(The Center Square) – Car trips to the heart of Manhattan may become even more expensive for drivers. That’s according to a report released Wednesday regarding a proposal to implement congestion tolling on New York City streets.
If approved, New York would become the first American city to implement congestion tolling, a practice used in London, Stockholm, Milan and Singapore.
Under the proposal, driving through Manhattan from 60th Street and points south – with a couple of exceptions – could cost motorists up to $23 per day depending on the time they’re behind the wheel. The tolls would go toward the Metropolitan Transportation Authority, which needs to find revenue sources to bolster the bus, subway and commuter rail lines in and around New York City.
The report states that even with rail and bus options available for commuters and other travelers, New York City remains the most congested urban area in the country. Nearly a quarter of the 7.7 million people that come to the Manhattan central business district every weekday travel by car.
“State and City of New York officials and stakeholder and advocacy groups have conducted multiple studies over the past 45 years to determine the most effective way to address congestion in the Manhattan CBD,” the executive summary said. “These studies overwhelmingly pointed to congestion pricing, or introduction of tolls based on traffic levels, as the most effective tool.”
Under the plan being considered, people who live in the Manhattan CBD and make less than $60,000 would be eligible to receive a state tax credit for the tolls they paid during the year.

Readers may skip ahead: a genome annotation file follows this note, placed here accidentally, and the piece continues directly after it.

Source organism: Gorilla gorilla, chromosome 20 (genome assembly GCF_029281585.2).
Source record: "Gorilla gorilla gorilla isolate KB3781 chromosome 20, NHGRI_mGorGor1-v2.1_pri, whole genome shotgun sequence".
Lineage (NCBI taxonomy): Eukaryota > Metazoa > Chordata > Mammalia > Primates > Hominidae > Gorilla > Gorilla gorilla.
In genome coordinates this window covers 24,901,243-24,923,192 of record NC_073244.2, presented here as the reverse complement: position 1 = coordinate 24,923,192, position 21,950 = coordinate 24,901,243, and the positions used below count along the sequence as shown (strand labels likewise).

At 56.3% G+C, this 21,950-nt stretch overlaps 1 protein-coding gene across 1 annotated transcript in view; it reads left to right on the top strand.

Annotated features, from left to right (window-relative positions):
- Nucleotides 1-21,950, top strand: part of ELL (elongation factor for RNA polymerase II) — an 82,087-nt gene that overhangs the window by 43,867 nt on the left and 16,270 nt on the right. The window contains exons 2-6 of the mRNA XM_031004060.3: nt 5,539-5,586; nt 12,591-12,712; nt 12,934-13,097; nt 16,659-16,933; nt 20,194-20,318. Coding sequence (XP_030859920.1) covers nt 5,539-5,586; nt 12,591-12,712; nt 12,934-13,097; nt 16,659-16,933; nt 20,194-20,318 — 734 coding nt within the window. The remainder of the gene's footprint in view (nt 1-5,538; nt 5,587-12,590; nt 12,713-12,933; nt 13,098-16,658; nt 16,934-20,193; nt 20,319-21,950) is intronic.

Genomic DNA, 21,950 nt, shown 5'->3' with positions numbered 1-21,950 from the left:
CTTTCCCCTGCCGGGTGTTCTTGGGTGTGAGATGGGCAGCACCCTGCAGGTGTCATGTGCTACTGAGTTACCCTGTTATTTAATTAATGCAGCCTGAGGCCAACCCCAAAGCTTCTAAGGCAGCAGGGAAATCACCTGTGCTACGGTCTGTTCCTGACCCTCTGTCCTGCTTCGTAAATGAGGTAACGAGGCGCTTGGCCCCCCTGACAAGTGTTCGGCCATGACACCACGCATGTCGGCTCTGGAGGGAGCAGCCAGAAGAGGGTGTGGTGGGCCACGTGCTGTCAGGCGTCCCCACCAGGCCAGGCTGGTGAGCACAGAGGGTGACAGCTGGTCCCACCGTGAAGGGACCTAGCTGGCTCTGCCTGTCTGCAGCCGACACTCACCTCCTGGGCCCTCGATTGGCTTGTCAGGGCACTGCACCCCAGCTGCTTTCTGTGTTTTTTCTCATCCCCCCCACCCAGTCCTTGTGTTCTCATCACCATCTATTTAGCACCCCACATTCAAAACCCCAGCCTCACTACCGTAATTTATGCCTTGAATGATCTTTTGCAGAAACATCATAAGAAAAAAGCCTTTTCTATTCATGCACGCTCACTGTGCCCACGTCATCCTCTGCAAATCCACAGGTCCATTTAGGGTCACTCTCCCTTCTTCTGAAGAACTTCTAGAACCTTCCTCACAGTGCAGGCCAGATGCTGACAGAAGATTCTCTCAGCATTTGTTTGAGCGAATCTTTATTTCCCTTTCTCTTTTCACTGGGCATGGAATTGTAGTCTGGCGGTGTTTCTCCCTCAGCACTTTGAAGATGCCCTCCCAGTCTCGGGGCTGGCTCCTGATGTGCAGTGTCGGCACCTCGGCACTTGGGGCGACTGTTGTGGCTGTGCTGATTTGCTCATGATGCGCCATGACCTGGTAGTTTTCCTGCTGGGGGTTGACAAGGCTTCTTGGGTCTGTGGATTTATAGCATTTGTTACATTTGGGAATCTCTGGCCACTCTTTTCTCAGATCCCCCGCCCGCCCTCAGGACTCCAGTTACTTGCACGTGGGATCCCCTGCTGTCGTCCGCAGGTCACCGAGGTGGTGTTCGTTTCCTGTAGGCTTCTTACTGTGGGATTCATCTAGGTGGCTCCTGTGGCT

The report offers seven possible tolling scenarios, each offering tiered pricing for peak, off-peak and overnight driving. In one scenario, peak hours would run from 6-10 a.m. and 4-8 p.m. on weekdays and from 10 a.m. to 10 p.m. on weekends. Vehicles would be charged $23 during peak hours, $17 in off-peak hours, and $12 for overnight drives.
Under this proposal, vehicles would pay only one toll a day, no matter how many trips in and out of the CBD are made.
Another scenario would consider peak hours to run from 6 a.m. to 8 p.m. The peak rate would be $9 for privately owned cars, with off-peak and overnight rates at $7 and $5, respectively.
Under that plan, private vehicles would still just be tolled once per day, but drivers of taxis, for-hire vehicles, small and large trucks and buses would face no limits on the number of times they’re tolled each day.
All tolls would be paid through the E-ZPass system, where a sensor would scan a transponder located in the vehicle. The registered owner would receive a bill by mail for vehicles without a transponder for the toll.
With the report’s release, a public comment period will run through Sept. 9 to solicit feedback on the plan. There will also be six virtual meetings open to the public to garner feedback. Those meetings will start on Aug. 25 and run from Aug. 27-31.